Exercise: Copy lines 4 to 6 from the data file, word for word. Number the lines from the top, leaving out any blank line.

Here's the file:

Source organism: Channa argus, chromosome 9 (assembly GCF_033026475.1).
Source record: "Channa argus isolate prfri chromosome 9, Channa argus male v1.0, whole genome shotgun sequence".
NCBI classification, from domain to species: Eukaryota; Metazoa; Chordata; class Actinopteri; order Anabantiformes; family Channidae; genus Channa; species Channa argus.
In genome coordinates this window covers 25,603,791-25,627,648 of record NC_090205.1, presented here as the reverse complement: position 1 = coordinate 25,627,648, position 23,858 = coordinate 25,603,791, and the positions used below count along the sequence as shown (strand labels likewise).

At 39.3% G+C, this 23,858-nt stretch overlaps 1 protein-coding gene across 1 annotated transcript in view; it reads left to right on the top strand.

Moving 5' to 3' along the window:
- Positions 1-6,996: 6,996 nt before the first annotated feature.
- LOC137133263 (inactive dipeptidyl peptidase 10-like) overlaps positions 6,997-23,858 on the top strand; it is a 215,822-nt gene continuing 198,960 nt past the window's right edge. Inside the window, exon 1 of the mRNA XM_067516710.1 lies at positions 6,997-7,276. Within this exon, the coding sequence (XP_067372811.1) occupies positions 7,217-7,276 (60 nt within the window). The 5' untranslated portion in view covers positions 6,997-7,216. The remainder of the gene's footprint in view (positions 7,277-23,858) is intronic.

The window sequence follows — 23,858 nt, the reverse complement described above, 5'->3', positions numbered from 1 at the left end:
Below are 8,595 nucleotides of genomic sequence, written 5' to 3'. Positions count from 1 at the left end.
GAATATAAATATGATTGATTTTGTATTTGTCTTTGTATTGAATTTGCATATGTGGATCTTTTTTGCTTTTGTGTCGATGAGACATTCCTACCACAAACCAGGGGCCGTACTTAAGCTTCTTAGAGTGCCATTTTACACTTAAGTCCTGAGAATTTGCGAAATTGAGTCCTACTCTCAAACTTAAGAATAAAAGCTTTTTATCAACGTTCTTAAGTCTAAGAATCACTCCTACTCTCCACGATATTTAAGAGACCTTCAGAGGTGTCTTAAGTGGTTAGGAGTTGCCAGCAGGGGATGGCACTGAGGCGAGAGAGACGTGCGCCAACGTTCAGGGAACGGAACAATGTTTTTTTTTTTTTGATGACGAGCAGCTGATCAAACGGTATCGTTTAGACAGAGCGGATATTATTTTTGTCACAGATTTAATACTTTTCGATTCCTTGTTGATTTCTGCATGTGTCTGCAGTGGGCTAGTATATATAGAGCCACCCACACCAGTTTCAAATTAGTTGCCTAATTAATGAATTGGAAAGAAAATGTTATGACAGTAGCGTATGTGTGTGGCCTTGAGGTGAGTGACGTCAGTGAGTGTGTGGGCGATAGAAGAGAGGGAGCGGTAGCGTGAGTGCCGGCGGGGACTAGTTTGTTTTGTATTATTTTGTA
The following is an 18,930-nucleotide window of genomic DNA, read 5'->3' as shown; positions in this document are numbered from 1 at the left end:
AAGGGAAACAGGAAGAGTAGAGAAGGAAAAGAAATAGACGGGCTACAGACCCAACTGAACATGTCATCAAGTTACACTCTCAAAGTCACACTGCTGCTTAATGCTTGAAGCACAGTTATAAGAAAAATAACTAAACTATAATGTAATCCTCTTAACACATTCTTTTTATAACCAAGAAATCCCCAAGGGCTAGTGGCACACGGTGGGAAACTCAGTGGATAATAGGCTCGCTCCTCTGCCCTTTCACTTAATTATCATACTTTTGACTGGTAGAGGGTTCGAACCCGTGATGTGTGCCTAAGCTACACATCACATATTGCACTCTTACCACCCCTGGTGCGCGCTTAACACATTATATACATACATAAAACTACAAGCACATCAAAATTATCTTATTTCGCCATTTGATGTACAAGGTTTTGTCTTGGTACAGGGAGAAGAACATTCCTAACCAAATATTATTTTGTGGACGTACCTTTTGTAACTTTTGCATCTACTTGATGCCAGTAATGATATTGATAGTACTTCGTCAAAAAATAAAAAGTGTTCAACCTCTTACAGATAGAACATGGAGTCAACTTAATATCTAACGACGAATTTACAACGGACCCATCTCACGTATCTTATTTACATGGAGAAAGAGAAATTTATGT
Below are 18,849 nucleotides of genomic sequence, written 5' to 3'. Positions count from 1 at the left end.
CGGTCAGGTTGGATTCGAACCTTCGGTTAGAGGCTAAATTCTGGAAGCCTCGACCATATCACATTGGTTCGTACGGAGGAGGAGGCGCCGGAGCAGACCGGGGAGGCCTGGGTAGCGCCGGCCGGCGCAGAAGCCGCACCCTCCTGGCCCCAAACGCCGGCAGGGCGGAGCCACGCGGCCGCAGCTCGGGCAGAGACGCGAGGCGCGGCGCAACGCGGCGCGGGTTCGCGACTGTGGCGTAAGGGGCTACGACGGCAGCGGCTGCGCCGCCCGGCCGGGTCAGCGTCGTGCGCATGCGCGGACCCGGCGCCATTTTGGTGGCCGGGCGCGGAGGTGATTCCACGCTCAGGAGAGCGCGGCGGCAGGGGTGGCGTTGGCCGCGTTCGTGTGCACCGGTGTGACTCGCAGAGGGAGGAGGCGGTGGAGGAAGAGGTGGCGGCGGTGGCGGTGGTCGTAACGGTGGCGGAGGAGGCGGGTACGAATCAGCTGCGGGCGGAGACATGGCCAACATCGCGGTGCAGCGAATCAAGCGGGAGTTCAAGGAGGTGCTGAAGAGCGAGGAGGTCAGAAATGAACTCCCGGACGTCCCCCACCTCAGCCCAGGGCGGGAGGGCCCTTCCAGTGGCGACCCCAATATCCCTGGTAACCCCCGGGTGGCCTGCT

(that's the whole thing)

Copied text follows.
In genome coordinates this window covers 25,603,791-25,627,648 of record NC_090205.1, presented here as the reverse complement: position 1 = coordinate 25,627,648, position 23,858 = coordinate 25,603,791, and the positions used below count along the sequence as shown (strand labels likewise).

At 39.3% G+C, this 23,858-nt stretch overlaps 1 protein-coding gene across 1 annotated transcript in view; it reads left to right on the top strand.

Moving 5' to 3' along the window: